Eskom could have a new board as early as next week – report

Staff Writer25 September 2022


The cabinet is set to meet next week to discuss a new board at the crisis-stricken power utility Eskom, as load shedding continues to worsen, according to the Sunday Times.

Citing several well-placed insiders, the paper reported that the presidency and the public enterprises department had already met about appointing a new board.

A high-ranking government source said: “Cabinet ministers said they must all go; the board and the executive must go. But the meeting adjourned and has not concluded.”

The current eight-member board has been criticised for lacking the technical skills to provide oversight on the technical aspects of the utility’s turnaround plans.

Loadshedding, meanwhile, continues to be implemented at stage 3 on Sunday. Load shedding ran at stage 5 for most of the week – forcing some areas into the dark for in excess of four hours at a time.

Eskom said load shedding is expected to ease next week; however, capacity constraints will persist throughout next week.

“Current indications are that load shedding will be implemented at stage 3 for most of the week. A further update will be published on Sunday afternoon, or as soon as there are any significant changes,” it said.

At last reporting, the group had well over 15,000MW of capacity unavailable due to breakdowns.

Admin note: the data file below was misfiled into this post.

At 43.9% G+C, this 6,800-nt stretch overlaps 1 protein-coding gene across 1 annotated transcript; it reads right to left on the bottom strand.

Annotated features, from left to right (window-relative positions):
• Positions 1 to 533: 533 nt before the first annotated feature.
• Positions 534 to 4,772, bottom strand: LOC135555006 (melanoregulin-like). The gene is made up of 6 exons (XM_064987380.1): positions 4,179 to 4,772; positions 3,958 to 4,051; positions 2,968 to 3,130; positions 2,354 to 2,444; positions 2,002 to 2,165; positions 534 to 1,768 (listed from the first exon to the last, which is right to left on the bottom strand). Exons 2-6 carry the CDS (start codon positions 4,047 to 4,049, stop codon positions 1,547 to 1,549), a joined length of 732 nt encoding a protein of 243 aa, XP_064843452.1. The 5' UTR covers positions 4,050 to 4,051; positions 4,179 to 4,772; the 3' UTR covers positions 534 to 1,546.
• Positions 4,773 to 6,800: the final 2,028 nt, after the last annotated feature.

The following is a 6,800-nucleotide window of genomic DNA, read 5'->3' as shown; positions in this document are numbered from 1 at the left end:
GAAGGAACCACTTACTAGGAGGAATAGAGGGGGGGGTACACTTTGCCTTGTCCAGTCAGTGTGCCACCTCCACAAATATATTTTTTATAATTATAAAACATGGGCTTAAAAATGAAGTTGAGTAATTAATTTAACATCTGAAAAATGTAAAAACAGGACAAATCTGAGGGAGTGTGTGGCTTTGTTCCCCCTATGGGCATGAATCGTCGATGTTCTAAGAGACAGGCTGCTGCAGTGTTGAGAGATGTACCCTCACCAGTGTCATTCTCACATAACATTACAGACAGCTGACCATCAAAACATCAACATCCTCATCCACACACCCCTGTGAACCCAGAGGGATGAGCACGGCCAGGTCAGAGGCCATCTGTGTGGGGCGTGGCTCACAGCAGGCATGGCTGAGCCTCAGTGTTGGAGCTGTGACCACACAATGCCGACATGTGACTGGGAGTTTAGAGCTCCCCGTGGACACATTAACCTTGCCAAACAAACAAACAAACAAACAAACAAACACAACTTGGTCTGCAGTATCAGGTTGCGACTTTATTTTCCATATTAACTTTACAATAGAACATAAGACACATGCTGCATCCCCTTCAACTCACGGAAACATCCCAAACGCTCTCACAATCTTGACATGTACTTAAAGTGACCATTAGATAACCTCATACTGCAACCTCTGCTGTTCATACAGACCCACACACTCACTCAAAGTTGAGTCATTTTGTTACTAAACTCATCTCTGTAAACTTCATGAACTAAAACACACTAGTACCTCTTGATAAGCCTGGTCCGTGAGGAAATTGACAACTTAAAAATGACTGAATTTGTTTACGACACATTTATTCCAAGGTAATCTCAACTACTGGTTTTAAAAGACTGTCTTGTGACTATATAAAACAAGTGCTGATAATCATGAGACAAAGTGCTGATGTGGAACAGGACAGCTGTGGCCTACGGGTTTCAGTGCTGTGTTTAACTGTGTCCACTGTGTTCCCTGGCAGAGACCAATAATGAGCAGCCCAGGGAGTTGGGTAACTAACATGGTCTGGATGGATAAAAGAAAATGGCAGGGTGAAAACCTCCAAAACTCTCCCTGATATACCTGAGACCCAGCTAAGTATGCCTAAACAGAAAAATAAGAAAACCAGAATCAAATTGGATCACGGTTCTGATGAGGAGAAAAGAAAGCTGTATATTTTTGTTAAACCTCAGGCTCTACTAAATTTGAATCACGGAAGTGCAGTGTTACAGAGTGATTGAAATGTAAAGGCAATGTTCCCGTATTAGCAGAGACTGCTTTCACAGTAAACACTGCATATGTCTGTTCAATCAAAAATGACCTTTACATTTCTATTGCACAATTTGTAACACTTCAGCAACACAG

Eskom CEO, André de Ruyter, told the Sunday Times he would welcome a stronger board. He said Eskom has asked for some time for new board members as the pressure on the current directors has grown because of a number of resignations.

“I will welcome knowledgeable new appointments.”

The chief executive is also under pressure, with calls for his axing, the Sunday paper said. However, de Ruyter said that Eskom is making inroads in fixing “the mess I inherited”.

He said employees are working up to 18 hours a day to prevent load shedding.

“We have some of the best and most experienced system engineers who are ensuring our network remains stable in spite of the challenges,” De Ruyter told the Sunday Times.

“I would have had peace with the pressure I am under if I deserved it. This is a mess I inherited.”

South Africa will require R500 billion rand in private investment to end power cuts stalling economic growth by the start of 2025, said Peter Attard Montalto, Intellidex’s head of capital markets research.

The money is needed to construct 15 gigawatts of generation capacity and five gigawatts of battery storage, he said, adding that the requirement is unlikely to be met within such a tight time frame.

“Ending load-shedding by end-2024 is possible, but a stretch,” Montalto said in response to questions. It would require that all efforts to end the crisis and introduce energy reforms “would have to go like clockwork,” he said.

The country will need to invest an additional R175 billion rand in expanding its power grid over the next decade, Montalto said in a presentation to the Presidential Climate Change Coordinating Commission, earlier this week.

Attard Montalto warned that things are likely to get far worse for load shedding before they start getting better, saying the South Africans should expect stage 6 to 8 load shedding between October and November and in February next year.

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